Stories like these brethren tell are far more effective than any canned speech memorized from some grand lodge brochure. When somebody asks you "What are the Masons about, anyway?" DON'T say "It's a beautiful system of morality, veiled in allegory and illustrated by symbols." 

They'll look at you like you've got lobsters growing out of your ears. 

Tell someone why YOU joined a lodge, why YOU come back every week, why Freemasonry is important to YOU. Because that's what they want to know - why a man he works with, or likes, or admires bothered to join this fraternity that he knows nothing about.


  1. From my experiences with Freemasonry and Kiwanis, I would have to say that a smaller but coherent lodge or club is much more preferable to a large conglomerate of people who joined for the sake of joining something. At the very least, it means that a small group of dedicated members make service projects move more smoothly, and guarantee that changes in club officer positions will not interfere with club activities. My Kiwanis club consisted of people who were all dedicated to helping children. My lodge consisted of people who wanted to improve themselves and improve society. Quite frankly, as a Millennial, I cannot understand the idea of joining a group for the sake of being a member of something (and I say that as someone who abandoned groups like the Sons of the American Revolution and the Society of Mayflower Descendants, because that means nothing to me although my parents involuntarily created memberships for me). I am a Mason and a Kiwanian because those organizations fit my worldviews. I know Kiwanians of my generation who are Elks and Eagles, because those groups fit their worldviews. I know Kiwanians, male and female, who are not Freemasons because Freemasonry does not fit their worldviews. And that is fine. As a former Kiwanis officer, the "joiners" bug me immensely because they create the false sense of strength and size. Nothing worse than organizing a service project when 90% of the club is not interested in participating. I would rather see lodges of people dedicated to the craft, instead of lodges of people who joined for the sake of finding something to do after the whistle blew at 5:00.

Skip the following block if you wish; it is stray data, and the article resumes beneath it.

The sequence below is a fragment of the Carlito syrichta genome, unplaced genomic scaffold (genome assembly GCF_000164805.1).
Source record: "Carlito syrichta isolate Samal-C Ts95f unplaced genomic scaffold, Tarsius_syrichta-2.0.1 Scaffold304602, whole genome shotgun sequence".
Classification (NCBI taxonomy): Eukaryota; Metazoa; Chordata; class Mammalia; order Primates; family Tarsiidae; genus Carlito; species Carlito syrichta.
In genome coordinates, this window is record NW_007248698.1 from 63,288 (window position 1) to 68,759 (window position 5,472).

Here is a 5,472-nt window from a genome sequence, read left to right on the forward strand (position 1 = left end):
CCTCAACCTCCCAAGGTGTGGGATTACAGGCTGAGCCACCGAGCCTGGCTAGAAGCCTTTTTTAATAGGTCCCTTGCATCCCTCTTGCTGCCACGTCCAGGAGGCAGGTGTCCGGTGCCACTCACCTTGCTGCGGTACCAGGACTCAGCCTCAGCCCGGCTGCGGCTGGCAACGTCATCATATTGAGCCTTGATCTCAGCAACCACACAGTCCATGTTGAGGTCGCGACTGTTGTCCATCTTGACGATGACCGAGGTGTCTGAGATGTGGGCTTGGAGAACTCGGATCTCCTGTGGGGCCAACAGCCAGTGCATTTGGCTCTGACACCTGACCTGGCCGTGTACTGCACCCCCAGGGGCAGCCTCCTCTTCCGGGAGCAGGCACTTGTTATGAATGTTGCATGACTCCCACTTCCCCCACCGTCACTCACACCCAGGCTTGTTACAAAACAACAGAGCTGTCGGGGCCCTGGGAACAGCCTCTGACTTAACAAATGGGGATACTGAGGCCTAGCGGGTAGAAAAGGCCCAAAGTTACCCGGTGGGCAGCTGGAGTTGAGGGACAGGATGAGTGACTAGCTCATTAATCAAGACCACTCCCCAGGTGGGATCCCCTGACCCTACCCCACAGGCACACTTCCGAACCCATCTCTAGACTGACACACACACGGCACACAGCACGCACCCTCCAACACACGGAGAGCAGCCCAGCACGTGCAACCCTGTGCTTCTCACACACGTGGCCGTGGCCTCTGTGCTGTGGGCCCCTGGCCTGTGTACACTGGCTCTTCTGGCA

What I suspect is that the immediate post-war society does not fit with modern technology. I follow a particular wool-based hobby on Facebook and on various websites, and the people who follow that particular hobby are spread throughout the United States and the world. If I wanted to bring my model airplanes and miniature soldiers out of storage, I could communicate with people throughout the world about that hobby. Internet access means I can talk to complete strangers thousands of miles from my home, about subjects and hobbies that literally do not exist in my present town or city. I have this suspicion that people who complain about changes within society simply do not want to adapt to those changes. Maybe it is the Millennial in me, but I like change. Routine and repetition are boring.

  2. The last time I was asked that at lodge (for the benefit of a curious visitor) the best I could come up with on the spur of the moment was 'I thought it would be good for me, and it was.'